A week ago, I went along to Leicester’s Musician to see Nancy Kerr and The Sweet Visitors. It was a show promoted by a fine promoter, Jeremy Searle from Greenbird Promotions. I was reviewing the gig for the Leicester Mercury and my friend from eFestivals, Phil Bull, was lined up to take pics.
Immediately after the show, I rushed home and stayed up into the early hours pulling my words together. Copy submitted, I was assured it would be used.
But, I’ve not seen it published as yet. So, I thought I’d share it on Sonic Breakfast for all to see. The pics are courtesy of Phil.
Nancy Kerr is full of stories. In best schoolteacher fashion, she primly prefaces most of the songs from her new album, Instar, with a tale or two about how these tunes came into being. The crowd, well versed in the rules of cosy, middle-class folk club, listen intently and with appreciation at the Musician on Monday evening.
With plenty of plaudits in this folk world, Nancy and her band, The Sweet Visitors, waste little time in setting the scene. An instar is a transition and Nancy uses the concept to present a suite of songs about morphing social and political issues which matter to her. ‘Fragile Water’ is a song about changing gender identity whilst the spritely recent single, ‘Gingerbread’, recalls an austere time when pepper replaced ginger in the recipe of the day.
Elsewhere, there’s a focus on place and how it transforms. Nancy tells all that she’s currently living at the bad end of Sheffield where steel is stolen to make a slide in a community adventure playground. ‘Apollo On The Docks’ looks at the effect that the Olympics had on East London land and set closer, ‘Crows Wing’, describes her feelings when, stuck in a traffic jam amidst an urban sprawl, Nancy sees a peregrine falcon swoop towards a pigeon. The common ground between urban and rural is never far from the surface.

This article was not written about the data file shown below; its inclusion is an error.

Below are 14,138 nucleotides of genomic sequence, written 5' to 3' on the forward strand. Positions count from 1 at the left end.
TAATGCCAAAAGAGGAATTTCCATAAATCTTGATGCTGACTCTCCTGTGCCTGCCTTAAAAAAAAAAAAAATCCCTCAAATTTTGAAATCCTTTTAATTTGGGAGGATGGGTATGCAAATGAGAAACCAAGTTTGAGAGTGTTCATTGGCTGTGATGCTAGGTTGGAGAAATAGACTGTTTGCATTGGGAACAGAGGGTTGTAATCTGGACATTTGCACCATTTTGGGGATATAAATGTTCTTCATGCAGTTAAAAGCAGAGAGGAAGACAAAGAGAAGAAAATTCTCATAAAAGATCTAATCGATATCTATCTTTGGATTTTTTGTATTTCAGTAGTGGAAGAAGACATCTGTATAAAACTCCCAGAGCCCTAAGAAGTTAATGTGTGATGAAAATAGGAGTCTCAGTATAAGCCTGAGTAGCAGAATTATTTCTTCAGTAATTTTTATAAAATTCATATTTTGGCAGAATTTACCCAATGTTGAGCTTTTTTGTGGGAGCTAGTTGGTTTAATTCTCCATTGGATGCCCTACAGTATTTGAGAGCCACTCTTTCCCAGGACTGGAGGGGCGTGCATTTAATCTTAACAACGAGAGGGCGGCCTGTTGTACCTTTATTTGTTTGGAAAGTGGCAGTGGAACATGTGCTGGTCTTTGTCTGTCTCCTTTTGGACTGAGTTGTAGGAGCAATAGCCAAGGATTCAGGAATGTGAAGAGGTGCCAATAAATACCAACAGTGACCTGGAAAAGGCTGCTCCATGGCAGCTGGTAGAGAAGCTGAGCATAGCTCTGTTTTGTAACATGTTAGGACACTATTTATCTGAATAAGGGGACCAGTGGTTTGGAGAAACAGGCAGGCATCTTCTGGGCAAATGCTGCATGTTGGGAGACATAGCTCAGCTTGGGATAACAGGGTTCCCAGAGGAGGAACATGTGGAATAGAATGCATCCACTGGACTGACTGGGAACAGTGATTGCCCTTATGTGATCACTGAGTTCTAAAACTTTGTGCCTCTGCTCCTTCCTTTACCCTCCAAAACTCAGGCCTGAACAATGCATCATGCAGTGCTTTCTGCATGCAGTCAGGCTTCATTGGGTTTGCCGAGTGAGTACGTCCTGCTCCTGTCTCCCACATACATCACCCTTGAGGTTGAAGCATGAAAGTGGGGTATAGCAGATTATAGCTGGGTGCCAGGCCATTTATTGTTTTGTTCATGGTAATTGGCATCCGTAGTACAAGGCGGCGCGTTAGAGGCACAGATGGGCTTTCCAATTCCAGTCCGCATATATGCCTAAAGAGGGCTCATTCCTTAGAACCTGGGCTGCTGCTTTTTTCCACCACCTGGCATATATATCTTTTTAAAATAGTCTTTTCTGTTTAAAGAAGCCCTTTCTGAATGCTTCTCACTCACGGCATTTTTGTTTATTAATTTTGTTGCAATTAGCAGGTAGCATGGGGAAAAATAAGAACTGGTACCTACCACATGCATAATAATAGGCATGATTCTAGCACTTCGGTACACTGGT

Musically, Nancy has done her time in the folk traditions and the Sweet Visitors help her to develop this vision. Thus, at times, the songs veer into prog-folk, folk-rock and a more poppier, radio friendly form of the genre. The five members of the band employ fiddles, double bass, drums and an array of electric guitars to make the noise. The singing, as you might imagine, is a delight with effortless harmonies breaking through. When band member, Rowan Rheingans, impresses all by plays the bansitar, a hybrid instrument sitting between a banjo and a sitar, it all makes sense. This is a mutated folk music for our time.
Never quite sinking under the weight of ideas presented, this is a fine introduction to the tunes and themes present on Nancy’s new album. Some might yearn for a more traditional approach but there’s no arguing that the delivery is impeccable. Solid and dependable, we’re left with no doubt that these times are a changing.